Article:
Cookies on this website
We use cookies to ensure that we give you the best experience on our website. If you click 'Continue' we'll assume that you are happy to receive all cookies and you won't see this message again. Click 'Find out more' for information on how to change your cookie settings.

Segregation of homologous maternal and paternal centromeres to opposite poles during meiosis I depends on post-replicative crossing over between homologous non-sister chromatids, which creates chiasmata and therefore bivalent chromosomes. Destruction of sister chromatid cohesion along chromosome arms due to proteolytic cleavage of cohesin's Rec8 subunit by separase resolves chiasmata and thereby triggers the first meiotic division. This produces univalent chromosomes, the chromatids of which are held together by centromeric cohesin that has been protected from separase by shugoshin (Sgo1/MEI-S332) proteins. Here we show in both fission and budding yeast that Sgo1 recruits to centromeres a specific form of protein phosphatase 2A (PP2A). Its inactivation causes loss of centromeric cohesin at anaphase I and random segregation of sister centromeres at the second meiotic division. Artificial recruitment of PP2A to chromosome arms prevents Rec8 phosphorylation and hinders resolution of chiasmata. Our data are consistent with the notion that efficient cleavage of Rec8 requires phosphorylation of cohesin and that this is blocked by PP2A at meiosis I centromeres.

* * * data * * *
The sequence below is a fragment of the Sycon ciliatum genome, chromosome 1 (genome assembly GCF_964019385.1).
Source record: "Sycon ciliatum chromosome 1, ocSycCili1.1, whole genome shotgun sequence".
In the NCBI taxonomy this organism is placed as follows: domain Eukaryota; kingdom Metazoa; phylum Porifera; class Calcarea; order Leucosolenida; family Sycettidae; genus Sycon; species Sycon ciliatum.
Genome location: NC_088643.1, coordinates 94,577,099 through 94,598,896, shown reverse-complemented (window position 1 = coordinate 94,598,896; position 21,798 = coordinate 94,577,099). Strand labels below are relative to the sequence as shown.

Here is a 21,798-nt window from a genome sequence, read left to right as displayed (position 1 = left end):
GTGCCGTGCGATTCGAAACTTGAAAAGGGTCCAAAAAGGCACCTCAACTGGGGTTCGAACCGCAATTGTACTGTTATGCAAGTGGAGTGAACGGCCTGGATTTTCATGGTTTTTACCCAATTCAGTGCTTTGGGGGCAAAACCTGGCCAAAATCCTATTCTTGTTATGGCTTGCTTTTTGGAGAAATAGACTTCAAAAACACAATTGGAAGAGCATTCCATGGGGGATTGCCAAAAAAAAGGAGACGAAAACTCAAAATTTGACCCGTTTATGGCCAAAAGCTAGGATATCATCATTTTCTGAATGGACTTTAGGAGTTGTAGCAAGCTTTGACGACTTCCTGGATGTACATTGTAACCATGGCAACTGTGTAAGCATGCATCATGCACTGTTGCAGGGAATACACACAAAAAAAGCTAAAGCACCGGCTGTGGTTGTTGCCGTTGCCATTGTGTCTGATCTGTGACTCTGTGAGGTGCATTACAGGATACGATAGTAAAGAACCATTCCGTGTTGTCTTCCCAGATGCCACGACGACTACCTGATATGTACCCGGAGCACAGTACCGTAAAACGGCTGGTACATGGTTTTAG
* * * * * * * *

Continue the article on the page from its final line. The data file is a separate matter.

Original publication

DOI

10.1038/nature04664

Type

Journal article

Journal

Nature

Publication Date

04/05/2006

Volume

441

Pages

53 - 61

Keywords

Animals, Cell Cycle Proteins, Cell Line, Centromere, Chromatids, Chromosomal Proteins, Non-Histone, Chromosome Pairing, Conserved Sequence, Humans, Meiosis, Mice, Nuclear Proteins, Phosphoprotein Phosphatases, Phosphoproteins, Phosphorylation, Protein Binding, Protein Phosphatase 2, Saccharomyces cerevisiae, Saccharomyces cerevisiae Proteins, Schizosaccharomyces, Schizosaccharomyces pombe Proteins